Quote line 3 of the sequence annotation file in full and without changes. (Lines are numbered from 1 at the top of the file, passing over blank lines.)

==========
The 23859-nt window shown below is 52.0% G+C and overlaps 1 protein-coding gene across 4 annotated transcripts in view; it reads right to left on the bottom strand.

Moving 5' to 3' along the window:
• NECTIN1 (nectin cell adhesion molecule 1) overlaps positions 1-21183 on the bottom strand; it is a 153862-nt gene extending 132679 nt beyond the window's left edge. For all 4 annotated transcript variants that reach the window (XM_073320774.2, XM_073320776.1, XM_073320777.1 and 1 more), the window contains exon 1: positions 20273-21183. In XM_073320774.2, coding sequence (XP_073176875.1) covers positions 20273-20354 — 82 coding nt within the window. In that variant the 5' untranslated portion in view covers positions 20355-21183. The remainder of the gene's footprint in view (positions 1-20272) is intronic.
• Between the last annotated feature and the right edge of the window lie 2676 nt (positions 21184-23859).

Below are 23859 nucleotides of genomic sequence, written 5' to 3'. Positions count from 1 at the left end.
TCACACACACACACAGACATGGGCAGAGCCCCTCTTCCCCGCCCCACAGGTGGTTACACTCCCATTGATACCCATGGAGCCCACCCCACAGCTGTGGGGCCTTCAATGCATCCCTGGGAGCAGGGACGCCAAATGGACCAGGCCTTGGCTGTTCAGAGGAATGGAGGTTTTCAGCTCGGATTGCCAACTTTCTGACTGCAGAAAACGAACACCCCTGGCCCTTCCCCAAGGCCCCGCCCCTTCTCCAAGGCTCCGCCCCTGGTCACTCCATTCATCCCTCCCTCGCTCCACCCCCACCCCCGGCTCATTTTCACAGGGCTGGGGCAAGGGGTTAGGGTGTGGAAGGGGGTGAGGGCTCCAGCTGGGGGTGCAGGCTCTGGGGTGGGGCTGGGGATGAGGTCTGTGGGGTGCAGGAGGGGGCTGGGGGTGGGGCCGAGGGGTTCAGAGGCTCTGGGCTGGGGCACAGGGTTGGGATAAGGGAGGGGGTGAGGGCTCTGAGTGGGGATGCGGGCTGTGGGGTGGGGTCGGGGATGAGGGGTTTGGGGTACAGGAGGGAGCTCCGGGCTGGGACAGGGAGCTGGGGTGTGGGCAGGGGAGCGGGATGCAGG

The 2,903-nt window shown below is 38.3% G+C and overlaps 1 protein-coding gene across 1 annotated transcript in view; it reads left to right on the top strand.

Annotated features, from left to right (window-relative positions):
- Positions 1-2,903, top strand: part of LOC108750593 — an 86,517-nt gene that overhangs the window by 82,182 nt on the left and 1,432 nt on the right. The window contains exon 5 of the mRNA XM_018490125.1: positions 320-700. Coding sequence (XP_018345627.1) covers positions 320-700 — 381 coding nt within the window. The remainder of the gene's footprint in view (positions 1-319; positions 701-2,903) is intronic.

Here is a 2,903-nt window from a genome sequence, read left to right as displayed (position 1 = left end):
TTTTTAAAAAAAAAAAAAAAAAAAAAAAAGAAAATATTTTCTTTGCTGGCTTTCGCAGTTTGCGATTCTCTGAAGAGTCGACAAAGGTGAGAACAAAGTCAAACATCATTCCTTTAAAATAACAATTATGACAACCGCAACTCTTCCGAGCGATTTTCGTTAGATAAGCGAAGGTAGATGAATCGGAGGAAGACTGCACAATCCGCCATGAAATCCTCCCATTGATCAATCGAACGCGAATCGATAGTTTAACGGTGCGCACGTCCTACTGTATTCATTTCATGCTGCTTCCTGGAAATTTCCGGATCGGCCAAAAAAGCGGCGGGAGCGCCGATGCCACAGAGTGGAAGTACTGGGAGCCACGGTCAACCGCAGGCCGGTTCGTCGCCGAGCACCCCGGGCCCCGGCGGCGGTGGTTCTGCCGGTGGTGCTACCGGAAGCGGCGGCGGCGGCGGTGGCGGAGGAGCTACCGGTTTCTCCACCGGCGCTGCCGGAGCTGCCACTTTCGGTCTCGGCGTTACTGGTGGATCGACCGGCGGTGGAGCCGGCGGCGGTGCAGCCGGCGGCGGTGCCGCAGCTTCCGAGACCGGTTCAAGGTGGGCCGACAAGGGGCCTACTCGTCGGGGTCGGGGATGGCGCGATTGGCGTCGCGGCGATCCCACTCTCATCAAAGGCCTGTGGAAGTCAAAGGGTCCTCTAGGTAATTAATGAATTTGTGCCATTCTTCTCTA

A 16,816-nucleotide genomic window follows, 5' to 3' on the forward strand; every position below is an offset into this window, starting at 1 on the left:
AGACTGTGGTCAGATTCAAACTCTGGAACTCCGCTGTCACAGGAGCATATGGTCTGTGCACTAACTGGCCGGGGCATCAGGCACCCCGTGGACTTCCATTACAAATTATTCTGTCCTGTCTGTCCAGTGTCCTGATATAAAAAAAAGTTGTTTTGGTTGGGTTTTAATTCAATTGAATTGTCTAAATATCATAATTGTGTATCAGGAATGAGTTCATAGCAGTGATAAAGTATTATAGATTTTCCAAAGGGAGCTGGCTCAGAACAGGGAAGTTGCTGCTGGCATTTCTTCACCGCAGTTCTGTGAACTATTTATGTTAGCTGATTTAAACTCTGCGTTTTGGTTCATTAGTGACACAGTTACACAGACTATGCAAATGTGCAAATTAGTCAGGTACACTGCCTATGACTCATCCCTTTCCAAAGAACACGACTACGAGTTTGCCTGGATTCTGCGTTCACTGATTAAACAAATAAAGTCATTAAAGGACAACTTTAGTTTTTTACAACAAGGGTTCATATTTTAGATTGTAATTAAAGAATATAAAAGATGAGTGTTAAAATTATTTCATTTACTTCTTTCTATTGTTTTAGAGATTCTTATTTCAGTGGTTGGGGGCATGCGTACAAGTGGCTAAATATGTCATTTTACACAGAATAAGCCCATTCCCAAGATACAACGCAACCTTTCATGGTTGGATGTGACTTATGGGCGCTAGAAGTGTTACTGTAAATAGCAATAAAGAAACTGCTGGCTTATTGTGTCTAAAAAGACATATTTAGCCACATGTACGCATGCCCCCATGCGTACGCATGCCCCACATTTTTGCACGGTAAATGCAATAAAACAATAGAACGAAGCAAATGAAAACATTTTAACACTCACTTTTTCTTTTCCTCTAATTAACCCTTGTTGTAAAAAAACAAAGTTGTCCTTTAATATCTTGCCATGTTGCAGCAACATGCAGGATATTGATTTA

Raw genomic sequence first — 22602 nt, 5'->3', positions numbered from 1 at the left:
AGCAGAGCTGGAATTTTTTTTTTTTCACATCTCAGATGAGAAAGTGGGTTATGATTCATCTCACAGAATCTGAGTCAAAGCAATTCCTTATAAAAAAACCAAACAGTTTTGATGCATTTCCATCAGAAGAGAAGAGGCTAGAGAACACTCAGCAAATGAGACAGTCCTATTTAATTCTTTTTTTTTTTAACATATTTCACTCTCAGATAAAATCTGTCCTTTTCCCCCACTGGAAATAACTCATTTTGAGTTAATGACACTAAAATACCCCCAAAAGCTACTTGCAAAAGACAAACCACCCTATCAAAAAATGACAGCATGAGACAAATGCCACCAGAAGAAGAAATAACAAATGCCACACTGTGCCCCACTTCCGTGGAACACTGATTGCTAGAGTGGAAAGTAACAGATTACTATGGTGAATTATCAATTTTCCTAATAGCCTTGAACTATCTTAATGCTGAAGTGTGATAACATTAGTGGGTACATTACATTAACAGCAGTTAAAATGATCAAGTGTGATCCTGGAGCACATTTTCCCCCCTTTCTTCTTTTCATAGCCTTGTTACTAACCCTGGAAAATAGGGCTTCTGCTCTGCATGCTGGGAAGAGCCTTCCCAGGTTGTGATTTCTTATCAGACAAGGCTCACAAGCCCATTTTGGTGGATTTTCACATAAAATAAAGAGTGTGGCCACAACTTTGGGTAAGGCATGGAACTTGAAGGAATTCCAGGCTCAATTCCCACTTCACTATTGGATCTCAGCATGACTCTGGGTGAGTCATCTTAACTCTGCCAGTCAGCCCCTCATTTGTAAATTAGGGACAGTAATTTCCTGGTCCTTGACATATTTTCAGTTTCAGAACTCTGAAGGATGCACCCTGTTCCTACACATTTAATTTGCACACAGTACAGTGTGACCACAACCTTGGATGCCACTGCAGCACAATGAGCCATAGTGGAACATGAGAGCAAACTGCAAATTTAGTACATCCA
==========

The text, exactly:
• NECTIN1 (nectin cell adhesion molecule 1) overlaps positions 1-21183 on the bottom strand; it is a 153862-nt gene extending 132679 nt beyond the window's left edge. For all 4 annotated transcript variants that reach the window (XM_073320774.2, XM_073320776.1, XM_073320777.1 and 1 more), the window contains exon 1: positions 20273-21183. In XM_073320774.2, coding sequence (XP_073176875.1) covers positions 20273-20354 — 82 coding nt within the window. In that variant the 5' untranslated portion in view covers positions 20355-21183. The remainder of the gene's footprint in view (positions 1-20272) is intronic.